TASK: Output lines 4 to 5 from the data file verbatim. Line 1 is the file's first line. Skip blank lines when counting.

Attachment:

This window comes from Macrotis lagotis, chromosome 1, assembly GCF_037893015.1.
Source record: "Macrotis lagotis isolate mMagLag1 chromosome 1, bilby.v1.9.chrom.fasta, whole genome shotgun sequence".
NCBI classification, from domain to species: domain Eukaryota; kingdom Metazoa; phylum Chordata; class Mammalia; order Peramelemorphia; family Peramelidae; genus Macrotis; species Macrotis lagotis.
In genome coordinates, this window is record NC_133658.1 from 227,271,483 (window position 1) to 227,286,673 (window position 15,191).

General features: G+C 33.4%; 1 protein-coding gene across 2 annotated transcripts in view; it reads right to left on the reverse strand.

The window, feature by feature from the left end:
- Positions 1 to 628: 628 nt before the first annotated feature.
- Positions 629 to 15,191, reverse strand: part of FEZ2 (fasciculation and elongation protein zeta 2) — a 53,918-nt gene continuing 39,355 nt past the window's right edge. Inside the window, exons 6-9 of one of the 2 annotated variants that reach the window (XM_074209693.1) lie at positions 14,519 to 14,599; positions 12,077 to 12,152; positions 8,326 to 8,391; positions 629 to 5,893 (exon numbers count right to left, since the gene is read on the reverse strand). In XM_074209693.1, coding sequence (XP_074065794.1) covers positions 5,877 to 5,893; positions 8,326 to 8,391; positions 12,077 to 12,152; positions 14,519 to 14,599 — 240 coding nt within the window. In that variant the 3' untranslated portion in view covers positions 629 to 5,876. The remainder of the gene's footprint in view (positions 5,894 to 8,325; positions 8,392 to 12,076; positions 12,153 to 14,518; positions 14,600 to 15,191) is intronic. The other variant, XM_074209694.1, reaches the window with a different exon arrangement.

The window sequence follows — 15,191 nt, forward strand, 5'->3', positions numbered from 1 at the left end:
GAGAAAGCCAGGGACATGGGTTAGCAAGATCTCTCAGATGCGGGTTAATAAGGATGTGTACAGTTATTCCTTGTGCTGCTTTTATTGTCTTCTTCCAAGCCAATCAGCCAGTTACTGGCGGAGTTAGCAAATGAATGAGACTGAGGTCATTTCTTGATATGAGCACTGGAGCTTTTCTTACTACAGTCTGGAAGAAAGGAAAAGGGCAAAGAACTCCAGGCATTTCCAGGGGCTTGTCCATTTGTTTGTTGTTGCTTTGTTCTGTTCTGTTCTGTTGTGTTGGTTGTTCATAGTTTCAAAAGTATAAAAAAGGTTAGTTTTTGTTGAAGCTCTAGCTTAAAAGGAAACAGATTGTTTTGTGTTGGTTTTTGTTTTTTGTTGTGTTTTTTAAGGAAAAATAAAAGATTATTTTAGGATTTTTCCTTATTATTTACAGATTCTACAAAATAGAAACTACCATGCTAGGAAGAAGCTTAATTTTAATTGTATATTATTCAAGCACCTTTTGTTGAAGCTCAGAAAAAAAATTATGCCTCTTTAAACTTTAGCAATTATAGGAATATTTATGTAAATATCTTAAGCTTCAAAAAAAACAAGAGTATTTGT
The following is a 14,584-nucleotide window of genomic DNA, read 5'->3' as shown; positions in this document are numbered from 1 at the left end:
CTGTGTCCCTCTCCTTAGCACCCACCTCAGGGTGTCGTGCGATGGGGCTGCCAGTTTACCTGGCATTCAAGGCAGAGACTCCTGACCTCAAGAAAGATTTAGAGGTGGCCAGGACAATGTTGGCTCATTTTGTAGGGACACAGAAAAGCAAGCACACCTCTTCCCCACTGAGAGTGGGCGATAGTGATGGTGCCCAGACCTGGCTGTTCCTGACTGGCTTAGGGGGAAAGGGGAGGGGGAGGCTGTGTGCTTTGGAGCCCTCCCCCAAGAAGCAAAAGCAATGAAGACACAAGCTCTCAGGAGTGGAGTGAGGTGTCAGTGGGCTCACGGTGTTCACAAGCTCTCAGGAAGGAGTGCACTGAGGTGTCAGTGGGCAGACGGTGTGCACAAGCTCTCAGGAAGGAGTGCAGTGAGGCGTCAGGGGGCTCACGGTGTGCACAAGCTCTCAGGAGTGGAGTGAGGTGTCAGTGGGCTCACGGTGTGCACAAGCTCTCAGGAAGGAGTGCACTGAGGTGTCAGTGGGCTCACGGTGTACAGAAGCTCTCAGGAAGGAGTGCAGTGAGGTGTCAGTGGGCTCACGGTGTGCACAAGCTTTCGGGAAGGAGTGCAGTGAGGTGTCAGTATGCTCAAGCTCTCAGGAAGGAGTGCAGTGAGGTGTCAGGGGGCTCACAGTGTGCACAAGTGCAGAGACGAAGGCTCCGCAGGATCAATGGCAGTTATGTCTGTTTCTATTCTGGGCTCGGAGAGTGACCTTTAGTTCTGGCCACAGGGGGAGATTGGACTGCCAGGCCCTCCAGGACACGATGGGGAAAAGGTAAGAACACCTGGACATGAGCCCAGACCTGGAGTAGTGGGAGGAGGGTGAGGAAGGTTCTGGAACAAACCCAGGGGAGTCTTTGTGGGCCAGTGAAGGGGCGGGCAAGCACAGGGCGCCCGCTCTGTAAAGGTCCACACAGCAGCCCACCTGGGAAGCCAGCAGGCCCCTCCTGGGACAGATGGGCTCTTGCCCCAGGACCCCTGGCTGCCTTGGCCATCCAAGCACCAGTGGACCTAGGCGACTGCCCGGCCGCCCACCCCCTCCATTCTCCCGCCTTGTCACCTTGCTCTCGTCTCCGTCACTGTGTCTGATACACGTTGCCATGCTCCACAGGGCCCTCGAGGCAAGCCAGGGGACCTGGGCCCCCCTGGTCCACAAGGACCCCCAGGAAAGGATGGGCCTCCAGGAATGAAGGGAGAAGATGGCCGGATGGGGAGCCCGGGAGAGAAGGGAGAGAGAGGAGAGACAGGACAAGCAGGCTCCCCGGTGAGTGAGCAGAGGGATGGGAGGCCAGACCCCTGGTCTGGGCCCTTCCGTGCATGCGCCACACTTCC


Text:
In genome coordinates, this window is record NC_133658.1 from 227,271,483 (window position 1) to 227,286,673 (window position 15,191).

General features: G+C 33.4%; 1 protein-coding gene across 2 annotated transcripts in view; it reads right to left on the reverse strand.